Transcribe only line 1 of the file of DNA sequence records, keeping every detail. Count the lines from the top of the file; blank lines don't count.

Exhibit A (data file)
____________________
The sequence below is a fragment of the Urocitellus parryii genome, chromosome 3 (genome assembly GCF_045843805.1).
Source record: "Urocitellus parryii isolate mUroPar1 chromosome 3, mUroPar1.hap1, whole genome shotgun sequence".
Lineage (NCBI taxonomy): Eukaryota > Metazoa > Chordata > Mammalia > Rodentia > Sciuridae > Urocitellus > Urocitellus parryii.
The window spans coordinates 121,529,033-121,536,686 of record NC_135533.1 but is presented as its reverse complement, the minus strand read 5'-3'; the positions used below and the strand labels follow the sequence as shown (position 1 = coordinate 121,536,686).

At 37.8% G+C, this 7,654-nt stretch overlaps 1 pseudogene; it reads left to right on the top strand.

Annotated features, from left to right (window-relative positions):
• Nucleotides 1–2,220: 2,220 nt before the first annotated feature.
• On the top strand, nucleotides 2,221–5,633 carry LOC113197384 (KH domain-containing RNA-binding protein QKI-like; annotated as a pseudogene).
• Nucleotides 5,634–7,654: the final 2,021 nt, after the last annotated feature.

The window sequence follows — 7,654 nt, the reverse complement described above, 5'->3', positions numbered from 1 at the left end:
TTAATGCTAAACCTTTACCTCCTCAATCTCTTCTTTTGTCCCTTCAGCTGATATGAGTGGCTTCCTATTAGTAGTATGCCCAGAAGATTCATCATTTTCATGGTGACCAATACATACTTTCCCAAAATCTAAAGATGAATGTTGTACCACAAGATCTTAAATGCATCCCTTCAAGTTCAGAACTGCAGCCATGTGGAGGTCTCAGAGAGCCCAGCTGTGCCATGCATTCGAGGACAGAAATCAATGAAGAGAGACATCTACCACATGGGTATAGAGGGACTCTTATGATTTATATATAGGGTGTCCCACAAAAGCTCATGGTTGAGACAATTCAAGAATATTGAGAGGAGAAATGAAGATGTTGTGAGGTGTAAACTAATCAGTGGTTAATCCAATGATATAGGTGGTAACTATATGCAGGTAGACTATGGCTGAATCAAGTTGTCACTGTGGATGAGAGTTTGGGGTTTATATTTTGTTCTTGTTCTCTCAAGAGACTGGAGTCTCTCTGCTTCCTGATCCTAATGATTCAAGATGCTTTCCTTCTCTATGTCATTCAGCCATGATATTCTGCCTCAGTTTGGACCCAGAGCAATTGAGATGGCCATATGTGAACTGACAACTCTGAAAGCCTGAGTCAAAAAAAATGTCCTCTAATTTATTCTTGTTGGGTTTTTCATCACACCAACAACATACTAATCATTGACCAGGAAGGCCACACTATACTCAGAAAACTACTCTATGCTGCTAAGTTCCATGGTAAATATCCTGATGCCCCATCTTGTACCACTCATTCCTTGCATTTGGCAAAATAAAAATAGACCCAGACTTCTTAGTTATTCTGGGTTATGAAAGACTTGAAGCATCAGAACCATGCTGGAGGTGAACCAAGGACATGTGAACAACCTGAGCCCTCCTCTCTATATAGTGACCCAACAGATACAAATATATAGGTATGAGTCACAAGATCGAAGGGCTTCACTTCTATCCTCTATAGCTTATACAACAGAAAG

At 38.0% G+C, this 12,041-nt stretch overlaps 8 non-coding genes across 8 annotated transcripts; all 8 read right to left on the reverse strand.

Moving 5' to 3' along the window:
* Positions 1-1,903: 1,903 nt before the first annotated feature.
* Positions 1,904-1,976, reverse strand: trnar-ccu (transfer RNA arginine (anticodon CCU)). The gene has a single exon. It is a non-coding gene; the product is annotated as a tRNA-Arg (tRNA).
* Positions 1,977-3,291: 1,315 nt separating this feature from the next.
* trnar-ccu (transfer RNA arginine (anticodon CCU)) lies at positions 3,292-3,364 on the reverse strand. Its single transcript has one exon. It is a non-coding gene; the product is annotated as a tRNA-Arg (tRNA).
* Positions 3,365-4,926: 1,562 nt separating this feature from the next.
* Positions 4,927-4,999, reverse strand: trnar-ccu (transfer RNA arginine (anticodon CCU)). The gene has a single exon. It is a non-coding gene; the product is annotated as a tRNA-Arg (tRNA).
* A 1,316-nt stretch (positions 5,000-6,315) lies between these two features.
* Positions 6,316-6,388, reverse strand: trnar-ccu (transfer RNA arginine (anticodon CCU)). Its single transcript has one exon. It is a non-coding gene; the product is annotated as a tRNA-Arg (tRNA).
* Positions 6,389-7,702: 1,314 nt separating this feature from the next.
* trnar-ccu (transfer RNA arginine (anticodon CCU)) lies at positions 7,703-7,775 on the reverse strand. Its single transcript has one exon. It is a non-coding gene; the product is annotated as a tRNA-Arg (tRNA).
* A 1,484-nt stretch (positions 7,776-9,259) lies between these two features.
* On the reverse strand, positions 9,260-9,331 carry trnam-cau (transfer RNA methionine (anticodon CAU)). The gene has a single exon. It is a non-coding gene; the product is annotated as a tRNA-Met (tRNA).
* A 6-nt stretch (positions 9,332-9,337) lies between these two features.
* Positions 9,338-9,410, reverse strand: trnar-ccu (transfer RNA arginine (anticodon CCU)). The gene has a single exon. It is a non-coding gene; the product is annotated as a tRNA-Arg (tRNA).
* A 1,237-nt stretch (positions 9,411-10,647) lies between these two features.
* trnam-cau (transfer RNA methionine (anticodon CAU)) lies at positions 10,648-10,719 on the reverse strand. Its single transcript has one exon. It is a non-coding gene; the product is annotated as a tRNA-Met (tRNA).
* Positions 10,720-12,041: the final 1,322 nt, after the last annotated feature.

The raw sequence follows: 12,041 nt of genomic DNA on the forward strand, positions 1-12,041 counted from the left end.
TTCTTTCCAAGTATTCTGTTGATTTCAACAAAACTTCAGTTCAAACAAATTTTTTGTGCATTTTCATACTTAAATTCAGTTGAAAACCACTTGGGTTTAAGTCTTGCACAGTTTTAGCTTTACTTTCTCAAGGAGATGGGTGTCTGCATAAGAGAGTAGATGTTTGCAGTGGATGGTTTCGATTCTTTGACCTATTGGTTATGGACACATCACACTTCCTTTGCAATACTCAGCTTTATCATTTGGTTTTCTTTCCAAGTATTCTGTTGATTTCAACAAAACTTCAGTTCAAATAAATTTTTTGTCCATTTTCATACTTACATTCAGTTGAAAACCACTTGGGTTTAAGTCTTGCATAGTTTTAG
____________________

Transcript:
The sequence below is a fragment of the Urocitellus parryii genome, chromosome 3 (genome assembly GCF_045843805.1).